James Russell Lowell was neither a conquerer nor a politician. He was a poet, one of the first among Americans in the 19th Century to rival the poets of England. The spreadsheet concedes that on slavery he was an abolitionist, but goes on to say, admittedly with evidence, that “his commitment to the anti-slavery cause wavered over the years.” Cancelled.
Then there’s Sherman Elementary, named after the general who did much to win the Civil War for the North. But he went on to “finally ‘subjugate’ all the Native nations of the Plains.” Cancelled.
And Paul Revere K-8 School. You know, the Paul Revere who warned patriots on his midnight ride, “One if by land, and two if by sea.” But it turns out, he also is “connected to the colonization” of a Native American tribe in Maine. Cancelled.
Jefferson Elementary is named after the man who merely wrote our Declaration of Independence. But on the spreadsheet there’s only one word to sum up his legacy: “Slaveowner.” Cancelled.
Robert Louis Stevenson Elementary is on the list too, because the author of some of our culture’s most treasured literature apparently also wrote “a cringeworthy poem” containing prejudice, and sometimes was “racist in word.” Cancelled.
Even Francis Scott Key Elementary is on its way out, named for the man who inspired countless millions over the years to sing with patriotic pride, “O’er the land of the free and the home of the brave.” His listing? “Slaveowner and wrote pro-slavery verse in national anthem.” A friend of mine, a classmate from my soon-to-be-renamed Lowell High School, wrote me and asked, “Should we stop singing his song at every game?”
There are, of course, judicious and passionate arguments on the other side of this issue. Another old friend named Noah Griffin, who graduated sixty years from Washington High School, is quoted in The New York Times: “What Washington did didn’t benefit people who look like me.” Noah is black. “The stain of slave-owning is something I cannot ignore.”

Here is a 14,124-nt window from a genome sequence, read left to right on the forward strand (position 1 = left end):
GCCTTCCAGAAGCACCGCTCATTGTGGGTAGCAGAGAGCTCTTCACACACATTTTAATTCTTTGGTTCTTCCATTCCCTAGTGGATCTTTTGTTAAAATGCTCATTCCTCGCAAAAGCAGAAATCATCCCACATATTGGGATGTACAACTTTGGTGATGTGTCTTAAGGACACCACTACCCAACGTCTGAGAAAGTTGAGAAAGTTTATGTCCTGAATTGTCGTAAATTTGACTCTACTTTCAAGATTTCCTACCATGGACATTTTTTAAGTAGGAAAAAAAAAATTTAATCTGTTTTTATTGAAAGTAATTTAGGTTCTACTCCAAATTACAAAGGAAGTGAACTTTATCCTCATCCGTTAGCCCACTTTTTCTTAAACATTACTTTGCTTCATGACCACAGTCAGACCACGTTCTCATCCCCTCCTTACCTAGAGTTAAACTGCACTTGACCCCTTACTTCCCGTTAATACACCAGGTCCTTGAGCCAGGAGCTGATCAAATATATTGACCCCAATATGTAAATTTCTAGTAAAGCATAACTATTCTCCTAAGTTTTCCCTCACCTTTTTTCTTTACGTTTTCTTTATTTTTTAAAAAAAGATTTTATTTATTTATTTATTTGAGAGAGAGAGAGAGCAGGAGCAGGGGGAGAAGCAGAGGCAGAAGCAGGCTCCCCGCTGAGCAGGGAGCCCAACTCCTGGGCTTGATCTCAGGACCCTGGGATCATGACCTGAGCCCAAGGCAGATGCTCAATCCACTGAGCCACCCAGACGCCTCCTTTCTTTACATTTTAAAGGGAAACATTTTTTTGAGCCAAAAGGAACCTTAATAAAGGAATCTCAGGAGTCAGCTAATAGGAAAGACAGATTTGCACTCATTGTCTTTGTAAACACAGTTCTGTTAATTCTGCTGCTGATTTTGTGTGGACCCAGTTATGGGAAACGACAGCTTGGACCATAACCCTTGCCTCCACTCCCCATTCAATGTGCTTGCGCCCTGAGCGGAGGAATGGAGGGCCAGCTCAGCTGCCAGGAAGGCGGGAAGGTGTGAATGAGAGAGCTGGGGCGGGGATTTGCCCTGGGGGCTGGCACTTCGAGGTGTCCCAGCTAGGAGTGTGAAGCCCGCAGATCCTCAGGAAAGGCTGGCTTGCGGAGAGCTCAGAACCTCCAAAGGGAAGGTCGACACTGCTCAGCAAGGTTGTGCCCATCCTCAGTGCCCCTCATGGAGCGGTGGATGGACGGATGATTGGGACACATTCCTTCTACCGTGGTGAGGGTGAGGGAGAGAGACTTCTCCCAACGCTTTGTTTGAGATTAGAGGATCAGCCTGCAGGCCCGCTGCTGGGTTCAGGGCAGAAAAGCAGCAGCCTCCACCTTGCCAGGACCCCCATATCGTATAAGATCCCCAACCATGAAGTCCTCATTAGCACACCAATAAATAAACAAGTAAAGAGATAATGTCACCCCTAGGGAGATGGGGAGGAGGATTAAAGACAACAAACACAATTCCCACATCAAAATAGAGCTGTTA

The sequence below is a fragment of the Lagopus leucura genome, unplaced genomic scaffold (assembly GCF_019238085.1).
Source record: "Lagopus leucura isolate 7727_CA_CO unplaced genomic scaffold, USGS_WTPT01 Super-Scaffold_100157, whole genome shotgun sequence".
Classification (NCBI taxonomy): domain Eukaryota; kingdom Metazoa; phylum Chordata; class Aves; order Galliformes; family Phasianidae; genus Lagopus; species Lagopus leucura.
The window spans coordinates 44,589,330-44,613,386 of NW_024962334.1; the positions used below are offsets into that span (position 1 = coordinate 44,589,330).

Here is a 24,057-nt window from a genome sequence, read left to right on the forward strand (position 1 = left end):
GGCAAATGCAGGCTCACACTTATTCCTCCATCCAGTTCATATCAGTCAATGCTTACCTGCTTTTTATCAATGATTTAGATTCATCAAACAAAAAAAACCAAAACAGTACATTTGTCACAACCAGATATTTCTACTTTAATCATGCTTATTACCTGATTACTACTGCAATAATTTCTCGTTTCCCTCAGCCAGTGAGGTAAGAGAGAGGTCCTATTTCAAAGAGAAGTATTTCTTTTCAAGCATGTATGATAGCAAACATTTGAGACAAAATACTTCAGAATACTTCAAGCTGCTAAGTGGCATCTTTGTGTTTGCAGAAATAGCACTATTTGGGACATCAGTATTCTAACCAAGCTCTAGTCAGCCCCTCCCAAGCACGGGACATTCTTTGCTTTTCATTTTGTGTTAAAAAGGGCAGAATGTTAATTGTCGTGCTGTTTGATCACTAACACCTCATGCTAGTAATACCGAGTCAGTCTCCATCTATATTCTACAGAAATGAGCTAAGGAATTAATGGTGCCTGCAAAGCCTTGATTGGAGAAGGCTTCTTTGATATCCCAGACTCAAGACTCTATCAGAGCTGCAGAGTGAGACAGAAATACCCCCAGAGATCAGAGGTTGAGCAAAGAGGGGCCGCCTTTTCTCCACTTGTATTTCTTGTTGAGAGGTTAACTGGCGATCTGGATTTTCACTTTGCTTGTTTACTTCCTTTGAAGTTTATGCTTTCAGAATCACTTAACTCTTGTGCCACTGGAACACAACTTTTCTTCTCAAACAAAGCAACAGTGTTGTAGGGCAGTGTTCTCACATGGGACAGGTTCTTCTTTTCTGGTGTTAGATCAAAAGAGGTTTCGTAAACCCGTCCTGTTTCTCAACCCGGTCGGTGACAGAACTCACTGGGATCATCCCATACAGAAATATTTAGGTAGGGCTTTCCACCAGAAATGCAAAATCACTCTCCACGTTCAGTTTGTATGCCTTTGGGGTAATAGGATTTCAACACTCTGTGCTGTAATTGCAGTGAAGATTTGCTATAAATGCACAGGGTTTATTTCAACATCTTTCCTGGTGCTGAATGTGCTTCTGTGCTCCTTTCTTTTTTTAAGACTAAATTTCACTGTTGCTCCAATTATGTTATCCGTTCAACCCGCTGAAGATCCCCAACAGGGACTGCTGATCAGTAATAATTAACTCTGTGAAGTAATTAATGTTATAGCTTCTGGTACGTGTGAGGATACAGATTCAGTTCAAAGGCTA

I wouldn’t either. But nobody’s advocating that.
Another Lowell alum wrote in an email exchange, “If someone in another culture or community feels pain, I don’t think any aspect of someone’s actions should be trivialized if they are hurting others.” She said it’s all “a good reminder that as a white person I can’t possibly know the experience of a black person in these United States and how the name of a pancake mix or high school might affect them and not me.”
I would never belittle that reasoning. I am saddened if a single citizen is offended. But at the same time I would say in response, Martin Luther King Jr. didn’t seem offended when he spoke his immortal “I Have A Dream” at the Lincoln Memorial. Not a bad endorsement of our 16th president.
Should we say anything good about incontestably bad men? No. Al Capone opened soup kitchens during the Depression, but that doesn’t historically wipe out all his violence against those he literally wiped out. His legacy in this nation is not worth honoring. The legacies of those who left the nation a better place are.
To be sure, history has been unconscionably incomplete. Should the full story of these historical figures be part of every student’s study of history? Absolutely, and no doubt as our culture grows more sensitive to such concerns, it will be. But where the contributions are greater than the sins, the legacy should not be erased.
Should schools yet to be built— and libraries, airports, cultural centers, rec centers, sports arenas— be named in the future after figures from our nation’s past, even if flawed? Maybe not. There are plenty of names of incontestably good people that can be plastered on any new school front.
But where do you draw the line? The answer is, every one of us might draw it in a different place. The beauty of America is, we all have the right to draw it where we like. But don’t forget: that’s thanks in no small part to the legacy of some of these historical figures who San Francisco would like to cancel.
Correct. Clarify. Don’t just cancel.